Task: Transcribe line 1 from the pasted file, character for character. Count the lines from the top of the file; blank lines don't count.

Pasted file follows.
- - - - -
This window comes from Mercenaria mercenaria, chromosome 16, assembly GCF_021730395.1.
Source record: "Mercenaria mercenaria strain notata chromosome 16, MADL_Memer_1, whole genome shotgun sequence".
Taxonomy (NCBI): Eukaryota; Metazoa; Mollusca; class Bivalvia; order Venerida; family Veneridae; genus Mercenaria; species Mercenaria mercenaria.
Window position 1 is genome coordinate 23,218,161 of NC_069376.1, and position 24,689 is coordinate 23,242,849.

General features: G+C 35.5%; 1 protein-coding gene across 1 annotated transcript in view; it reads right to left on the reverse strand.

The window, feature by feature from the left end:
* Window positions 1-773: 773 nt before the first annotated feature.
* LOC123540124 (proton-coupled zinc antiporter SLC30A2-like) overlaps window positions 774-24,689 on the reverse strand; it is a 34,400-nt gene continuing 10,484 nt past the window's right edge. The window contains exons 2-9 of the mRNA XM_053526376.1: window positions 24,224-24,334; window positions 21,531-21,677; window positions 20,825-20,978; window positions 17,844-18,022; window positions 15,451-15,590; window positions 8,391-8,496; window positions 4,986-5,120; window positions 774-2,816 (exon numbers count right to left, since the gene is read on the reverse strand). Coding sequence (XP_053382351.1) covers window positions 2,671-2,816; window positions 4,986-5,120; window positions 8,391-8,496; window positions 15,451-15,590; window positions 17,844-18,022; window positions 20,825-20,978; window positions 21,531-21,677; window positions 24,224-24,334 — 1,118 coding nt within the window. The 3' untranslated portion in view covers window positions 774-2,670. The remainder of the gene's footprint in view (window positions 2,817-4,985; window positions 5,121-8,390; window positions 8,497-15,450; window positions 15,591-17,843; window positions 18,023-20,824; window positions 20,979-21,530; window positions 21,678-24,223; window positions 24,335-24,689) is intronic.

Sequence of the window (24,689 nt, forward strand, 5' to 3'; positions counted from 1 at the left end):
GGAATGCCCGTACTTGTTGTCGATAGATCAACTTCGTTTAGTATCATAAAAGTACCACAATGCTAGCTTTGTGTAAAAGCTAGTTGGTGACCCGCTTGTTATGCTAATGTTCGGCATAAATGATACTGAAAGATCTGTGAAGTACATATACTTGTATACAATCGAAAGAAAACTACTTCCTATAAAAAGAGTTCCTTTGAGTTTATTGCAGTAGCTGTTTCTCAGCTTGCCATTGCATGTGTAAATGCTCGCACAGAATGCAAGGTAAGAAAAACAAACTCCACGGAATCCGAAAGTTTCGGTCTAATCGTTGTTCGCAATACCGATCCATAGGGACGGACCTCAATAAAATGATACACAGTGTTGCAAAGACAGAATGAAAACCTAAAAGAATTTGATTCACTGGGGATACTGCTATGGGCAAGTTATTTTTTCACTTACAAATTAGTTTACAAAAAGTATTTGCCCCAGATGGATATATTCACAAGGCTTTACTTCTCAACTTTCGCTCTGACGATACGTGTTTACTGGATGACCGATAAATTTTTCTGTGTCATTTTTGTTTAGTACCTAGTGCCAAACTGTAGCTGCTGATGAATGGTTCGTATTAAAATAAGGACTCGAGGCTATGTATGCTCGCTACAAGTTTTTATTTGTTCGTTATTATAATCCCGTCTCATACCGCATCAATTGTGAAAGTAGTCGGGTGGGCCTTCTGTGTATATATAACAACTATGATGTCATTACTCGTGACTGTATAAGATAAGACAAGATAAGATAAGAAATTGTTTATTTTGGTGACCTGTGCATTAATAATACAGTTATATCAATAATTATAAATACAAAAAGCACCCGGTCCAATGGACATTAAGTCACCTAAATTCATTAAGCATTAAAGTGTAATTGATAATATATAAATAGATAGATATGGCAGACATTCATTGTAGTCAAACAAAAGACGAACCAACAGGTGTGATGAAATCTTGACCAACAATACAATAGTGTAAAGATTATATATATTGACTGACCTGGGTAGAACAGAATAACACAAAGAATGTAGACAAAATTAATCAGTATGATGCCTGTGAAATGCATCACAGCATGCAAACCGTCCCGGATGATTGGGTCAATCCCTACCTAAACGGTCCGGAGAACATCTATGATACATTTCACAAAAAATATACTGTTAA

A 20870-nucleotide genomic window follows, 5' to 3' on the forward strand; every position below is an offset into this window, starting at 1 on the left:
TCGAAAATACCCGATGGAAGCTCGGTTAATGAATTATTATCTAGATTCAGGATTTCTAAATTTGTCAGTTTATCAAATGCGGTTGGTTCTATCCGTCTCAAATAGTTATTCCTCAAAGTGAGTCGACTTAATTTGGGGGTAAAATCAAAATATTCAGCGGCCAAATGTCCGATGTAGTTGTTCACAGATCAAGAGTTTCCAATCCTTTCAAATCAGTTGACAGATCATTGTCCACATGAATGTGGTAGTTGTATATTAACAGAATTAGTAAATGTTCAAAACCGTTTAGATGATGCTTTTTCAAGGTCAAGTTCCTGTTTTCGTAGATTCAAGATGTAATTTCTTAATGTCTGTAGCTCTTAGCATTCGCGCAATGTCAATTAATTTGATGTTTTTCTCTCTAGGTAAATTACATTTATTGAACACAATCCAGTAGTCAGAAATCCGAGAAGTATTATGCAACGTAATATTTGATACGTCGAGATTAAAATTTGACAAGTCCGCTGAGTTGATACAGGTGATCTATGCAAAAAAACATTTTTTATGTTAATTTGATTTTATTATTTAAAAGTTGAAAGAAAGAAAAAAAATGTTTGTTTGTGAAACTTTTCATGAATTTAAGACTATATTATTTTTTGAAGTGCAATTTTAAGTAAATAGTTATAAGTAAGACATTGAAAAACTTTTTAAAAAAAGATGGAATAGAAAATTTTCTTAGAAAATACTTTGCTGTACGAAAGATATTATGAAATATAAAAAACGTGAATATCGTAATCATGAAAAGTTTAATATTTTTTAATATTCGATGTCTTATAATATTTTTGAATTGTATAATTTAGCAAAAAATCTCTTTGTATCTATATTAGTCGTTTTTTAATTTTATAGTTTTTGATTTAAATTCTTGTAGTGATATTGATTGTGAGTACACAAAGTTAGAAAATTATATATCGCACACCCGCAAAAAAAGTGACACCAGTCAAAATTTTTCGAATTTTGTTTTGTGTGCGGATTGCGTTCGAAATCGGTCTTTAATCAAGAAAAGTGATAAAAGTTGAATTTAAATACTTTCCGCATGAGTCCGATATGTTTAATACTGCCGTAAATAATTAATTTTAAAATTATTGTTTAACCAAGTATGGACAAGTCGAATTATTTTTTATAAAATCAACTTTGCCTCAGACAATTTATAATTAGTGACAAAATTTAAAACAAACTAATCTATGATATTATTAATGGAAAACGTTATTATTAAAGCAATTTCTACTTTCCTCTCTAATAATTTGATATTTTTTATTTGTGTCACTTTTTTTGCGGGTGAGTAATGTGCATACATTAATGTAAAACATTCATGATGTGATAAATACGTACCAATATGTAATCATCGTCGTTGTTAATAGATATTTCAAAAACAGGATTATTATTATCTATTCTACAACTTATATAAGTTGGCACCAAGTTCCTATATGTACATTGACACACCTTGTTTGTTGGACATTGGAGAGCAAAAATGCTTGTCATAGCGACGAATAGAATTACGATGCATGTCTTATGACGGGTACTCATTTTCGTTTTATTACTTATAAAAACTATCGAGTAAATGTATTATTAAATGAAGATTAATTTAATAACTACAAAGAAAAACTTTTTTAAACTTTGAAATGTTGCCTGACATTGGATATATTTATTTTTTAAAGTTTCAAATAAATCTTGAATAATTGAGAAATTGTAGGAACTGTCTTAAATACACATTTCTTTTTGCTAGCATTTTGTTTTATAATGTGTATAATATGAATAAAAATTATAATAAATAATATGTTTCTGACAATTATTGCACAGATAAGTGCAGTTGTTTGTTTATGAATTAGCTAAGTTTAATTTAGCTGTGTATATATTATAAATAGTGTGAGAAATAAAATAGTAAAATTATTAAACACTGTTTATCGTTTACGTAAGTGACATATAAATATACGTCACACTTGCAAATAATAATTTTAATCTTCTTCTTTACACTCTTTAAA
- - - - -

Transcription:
This window comes from Mercenaria mercenaria, chromosome 16, assembly GCF_021730395.1.